November 26th, 2008


Dr. Hunter S. Thompson, the man who wrote the seminal Fear and Loathing in Las Vegas, pioneered the art form of “Gonzo Journalism” in which the writer covering the  story throws himself so deep into the story that he in fact, BECOMES the story.  Thompson wrote about himself in such a drugged out exaggerated way that his legend eventually eclipsed the writer.  The documentary Gonzo:  The Life and Work of Dr. Hunter S. Thompson chronicles Thompson’s legend remarkably well, but it also leaves you wanting to know more about the man behind the legend.


We follow Thompson through his tour of duty with the Hell’s Angels, running for the Sheriff of Aspen (on the “Freak Power Ticket”), working on both Fear and Loathing in Las Vegas and Fear and Loathing on the Campaign Trail ’72, and onto his drug addled decline of the late 70’s.  Much of this is fascinating although director Alex Gibney relies too much on Rescue 911 style recreations for my taste.  Gibney also uses way too many scenes from the film version of Fear and Loathing as well as stuff from the Thompson biography, Where the Buffalo Roam.  The problem with that is the footage of the real Thompson is far more intriguing (especially his appearance on To Tell the Truth) than the scenes from movies I already own on DVD.  Fear and Loathing star Johnny Depp narrates and reads excerpts from Thompson’s novels, but I really wished they would’ve interviewed him as well.  I’m sure he had some good Thompson stories.


These are really minor quibbles because the documentary is on the whole well done.  Any Thompson fan worth his salt oughta check it out. 

TRANSPORTER 3 (2008) **

Jason Statham is back as The Transporter, Frank Martin, dressed to the nines, karate kicking the snot out of bad guys and driving around Europe in his Audi like a goddamn madman.


Unfortunately it wasn’t worth the trip.


This time out Frank’s mission is to transport a package along with an annoying freckle faced Ukrainian girl to Budapest.  The catch is that he’s forced to wear a bracelet that will make him explode if he gets 75 feet away from his car.  Anyone who can use 1% of their brain functions will be able to predict that the “package” in Frank’s trunk is nothing more than a duffle bag full of phone books and that the idiot Ukrainian chick is the REAL “package”.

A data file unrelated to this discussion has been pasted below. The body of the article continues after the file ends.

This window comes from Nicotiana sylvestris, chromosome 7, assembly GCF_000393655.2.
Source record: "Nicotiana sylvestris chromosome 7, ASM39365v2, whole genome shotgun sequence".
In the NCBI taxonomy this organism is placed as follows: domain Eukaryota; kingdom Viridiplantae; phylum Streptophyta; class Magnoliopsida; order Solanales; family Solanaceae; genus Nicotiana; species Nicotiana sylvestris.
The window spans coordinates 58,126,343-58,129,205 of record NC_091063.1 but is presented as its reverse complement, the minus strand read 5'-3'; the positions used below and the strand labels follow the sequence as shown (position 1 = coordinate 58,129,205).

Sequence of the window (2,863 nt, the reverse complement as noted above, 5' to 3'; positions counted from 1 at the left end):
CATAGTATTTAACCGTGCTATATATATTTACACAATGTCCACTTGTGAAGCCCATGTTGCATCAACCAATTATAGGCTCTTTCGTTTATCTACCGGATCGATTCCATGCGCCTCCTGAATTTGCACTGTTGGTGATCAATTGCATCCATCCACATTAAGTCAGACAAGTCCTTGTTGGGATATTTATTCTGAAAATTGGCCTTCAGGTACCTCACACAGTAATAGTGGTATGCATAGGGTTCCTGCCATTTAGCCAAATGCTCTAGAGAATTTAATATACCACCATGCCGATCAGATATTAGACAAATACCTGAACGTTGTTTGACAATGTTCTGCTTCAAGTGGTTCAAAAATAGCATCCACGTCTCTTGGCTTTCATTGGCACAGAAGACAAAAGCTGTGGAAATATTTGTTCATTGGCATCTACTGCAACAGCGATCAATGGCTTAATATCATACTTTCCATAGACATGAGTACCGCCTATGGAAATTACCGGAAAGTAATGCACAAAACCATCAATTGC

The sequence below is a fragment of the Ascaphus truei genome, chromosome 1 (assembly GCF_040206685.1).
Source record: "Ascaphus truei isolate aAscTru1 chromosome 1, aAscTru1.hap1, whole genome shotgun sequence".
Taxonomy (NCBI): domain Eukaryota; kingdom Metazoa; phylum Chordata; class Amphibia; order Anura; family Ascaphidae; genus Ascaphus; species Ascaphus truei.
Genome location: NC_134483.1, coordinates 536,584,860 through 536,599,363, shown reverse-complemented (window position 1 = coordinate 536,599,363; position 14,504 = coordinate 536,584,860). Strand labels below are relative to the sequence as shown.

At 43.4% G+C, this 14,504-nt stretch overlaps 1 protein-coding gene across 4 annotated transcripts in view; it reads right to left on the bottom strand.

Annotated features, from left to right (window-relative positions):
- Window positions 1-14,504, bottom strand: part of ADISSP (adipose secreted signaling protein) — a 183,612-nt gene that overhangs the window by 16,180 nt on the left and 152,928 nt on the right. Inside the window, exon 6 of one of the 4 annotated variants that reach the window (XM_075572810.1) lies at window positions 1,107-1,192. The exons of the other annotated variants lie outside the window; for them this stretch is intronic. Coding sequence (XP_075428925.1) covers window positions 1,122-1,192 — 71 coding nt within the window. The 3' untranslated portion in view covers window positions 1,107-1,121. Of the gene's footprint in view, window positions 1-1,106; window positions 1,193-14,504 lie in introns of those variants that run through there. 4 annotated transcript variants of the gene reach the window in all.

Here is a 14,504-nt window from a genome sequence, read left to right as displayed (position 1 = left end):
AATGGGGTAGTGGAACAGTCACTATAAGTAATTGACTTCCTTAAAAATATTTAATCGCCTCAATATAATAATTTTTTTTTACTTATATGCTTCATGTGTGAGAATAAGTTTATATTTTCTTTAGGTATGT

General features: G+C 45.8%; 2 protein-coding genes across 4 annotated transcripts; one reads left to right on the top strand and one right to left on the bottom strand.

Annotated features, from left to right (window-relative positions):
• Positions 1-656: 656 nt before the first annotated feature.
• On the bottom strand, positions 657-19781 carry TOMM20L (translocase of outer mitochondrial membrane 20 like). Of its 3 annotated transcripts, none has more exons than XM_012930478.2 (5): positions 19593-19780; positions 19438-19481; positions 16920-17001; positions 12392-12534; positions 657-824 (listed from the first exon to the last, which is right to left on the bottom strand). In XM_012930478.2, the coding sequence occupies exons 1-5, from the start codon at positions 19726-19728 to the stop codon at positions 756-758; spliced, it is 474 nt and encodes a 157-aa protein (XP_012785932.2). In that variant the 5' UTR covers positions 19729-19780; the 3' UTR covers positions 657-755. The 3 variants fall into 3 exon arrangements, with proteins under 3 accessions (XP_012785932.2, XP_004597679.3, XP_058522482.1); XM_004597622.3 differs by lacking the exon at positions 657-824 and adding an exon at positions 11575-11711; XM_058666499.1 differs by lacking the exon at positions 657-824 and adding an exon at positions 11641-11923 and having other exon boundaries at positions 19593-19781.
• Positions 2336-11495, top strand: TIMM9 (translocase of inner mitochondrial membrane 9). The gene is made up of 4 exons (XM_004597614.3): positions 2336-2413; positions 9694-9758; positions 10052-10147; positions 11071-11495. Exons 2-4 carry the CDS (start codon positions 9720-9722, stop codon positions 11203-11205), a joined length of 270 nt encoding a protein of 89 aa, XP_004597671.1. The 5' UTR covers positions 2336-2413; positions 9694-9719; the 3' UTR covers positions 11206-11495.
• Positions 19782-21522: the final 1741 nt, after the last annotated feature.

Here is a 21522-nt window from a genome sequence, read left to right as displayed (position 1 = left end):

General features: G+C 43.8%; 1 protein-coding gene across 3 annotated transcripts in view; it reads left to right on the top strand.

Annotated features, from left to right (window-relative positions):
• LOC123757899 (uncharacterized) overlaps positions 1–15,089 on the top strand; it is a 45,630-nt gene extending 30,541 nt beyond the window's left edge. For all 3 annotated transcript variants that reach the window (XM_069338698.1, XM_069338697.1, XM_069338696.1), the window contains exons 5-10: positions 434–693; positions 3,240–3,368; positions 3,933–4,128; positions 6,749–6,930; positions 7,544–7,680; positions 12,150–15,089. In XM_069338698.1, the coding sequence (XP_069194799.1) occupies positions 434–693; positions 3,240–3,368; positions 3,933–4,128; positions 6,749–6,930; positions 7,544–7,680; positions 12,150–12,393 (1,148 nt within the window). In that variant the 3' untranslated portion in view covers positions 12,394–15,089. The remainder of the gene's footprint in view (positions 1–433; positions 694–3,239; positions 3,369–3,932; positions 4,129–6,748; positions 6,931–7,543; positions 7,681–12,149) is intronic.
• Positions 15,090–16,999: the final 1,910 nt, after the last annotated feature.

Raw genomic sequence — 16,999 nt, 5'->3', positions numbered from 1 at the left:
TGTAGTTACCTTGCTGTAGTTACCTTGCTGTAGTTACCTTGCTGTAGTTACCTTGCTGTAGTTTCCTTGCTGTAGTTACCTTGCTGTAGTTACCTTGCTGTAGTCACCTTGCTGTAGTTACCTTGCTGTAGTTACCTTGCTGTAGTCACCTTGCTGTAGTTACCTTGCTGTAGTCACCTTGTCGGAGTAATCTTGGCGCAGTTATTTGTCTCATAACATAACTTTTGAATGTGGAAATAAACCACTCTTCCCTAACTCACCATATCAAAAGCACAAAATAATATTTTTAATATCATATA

Honestly, Frank would’ve been a lot better off if the Ukrainian bitch had been in the trunk the whole movie.


This idiot Ukrainian cunt ruined the whole movie for me.  I had no problems with Statham.  He was as cool as always, playing a man of few words.  Sadly, that gives the dumb Ukrainian broad plenty of time to talk, talk, talk. 


Even though the plot is a bit iffy, it still could’ve worked in a Speed 3 sort of way.  The problem is that very little is ever really done with the fact that Frank must stay close to the car.  There’s the one scene where the car gets stolen and Frank has to hop on a BMX bike and retrieve it (before you ask how can a bike go just as fast as a car, never mind, he’s the fucking Transporter, he can do shit like this) and the finale where he drives the car onto a moving train to catch the villain, but that’s about it. 


The fight scenes are all capably choreographed.   We get a Steven Seagal-ish style kung fu battle in a piano bar, a fight scene in which Frank uses each piece of his three piece suit to do some damage to his enemies, and a car chase where he puts his Audi up on two wheels and drives in between two semi trucks.  While the aforementioned train sequence is suitably bonkers it lacks the absolute balls-to-the-wall, batshit insane, WTF-ness of Transporter 2.  If director Olivier Megaton tossed in more ludicrous action and less of that annoying Ukrainian twat incessantly gabbing on about God knows what, we could’ve had ourselves a classic on our hands.


I’m sorry, when you’re watching a film directed by a guy with the last name of Megaton, you just expect more.